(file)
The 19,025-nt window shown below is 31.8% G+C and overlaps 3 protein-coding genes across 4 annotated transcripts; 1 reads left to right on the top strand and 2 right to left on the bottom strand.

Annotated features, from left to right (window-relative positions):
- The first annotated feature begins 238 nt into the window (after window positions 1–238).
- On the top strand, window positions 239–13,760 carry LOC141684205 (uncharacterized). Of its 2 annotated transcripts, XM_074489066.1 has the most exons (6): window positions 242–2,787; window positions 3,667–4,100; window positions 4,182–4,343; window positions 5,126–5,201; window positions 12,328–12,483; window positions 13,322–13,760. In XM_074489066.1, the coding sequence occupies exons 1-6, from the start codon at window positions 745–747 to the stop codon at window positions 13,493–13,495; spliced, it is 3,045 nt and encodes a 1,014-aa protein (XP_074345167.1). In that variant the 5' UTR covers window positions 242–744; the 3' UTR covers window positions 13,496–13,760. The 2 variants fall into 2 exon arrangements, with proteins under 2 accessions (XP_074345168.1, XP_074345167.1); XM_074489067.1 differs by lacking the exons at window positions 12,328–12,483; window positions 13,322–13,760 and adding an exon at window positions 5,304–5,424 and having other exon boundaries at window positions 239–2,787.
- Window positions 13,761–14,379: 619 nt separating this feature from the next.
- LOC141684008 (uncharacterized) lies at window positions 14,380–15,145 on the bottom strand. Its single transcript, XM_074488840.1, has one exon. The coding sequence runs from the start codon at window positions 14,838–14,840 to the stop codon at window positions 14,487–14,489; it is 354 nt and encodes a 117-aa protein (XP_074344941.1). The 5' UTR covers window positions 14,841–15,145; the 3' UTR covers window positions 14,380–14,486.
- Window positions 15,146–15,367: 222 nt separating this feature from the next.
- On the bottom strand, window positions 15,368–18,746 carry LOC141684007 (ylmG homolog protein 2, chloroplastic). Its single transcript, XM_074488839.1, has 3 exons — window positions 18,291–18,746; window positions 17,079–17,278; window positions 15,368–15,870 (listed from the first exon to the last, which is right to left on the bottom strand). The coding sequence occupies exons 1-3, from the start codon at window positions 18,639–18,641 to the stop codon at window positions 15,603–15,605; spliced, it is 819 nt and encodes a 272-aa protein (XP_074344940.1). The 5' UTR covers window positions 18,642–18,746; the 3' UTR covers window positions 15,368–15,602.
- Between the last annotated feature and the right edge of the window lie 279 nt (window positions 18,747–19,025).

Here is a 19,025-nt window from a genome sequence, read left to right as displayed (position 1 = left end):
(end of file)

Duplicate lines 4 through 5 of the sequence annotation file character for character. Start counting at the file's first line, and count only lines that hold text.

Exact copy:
- On the top strand, window positions 239–13,760 carry LOC141684205 (uncharacterized). Of its 2 annotated transcripts, XM_074489066.1 has the most exons (6): window positions 242–2,787; window positions 3,667–4,100; window positions 4,182–4,343; window positions 5,126–5,201; window positions 12,328–12,483; window positions 13,322–13,760. In XM_074489066.1, the coding sequence occupies exons 1-6, from the start codon at window positions 745–747 to the stop codon at window positions 13,493–13,495; spliced, it is 3,045 nt and encodes a 1,014-aa protein (XP_074345167.1). In that variant the 5' UTR covers window positions 242–744; the 3' UTR covers window positions 13,496–13,760. The 2 variants fall into 2 exon arrangements, with proteins under 2 accessions (XP_074345168.1, XP_074345167.1); XM_074489067.1 differs by lacking the exons at window positions 12,328–12,483; window positions 13,322–13,760 and adding an exon at window positions 5,304–5,424 and having other exon boundaries at window positions 239–2,787.
- Window positions 13,761–14,379: 619 nt separating this feature from the next.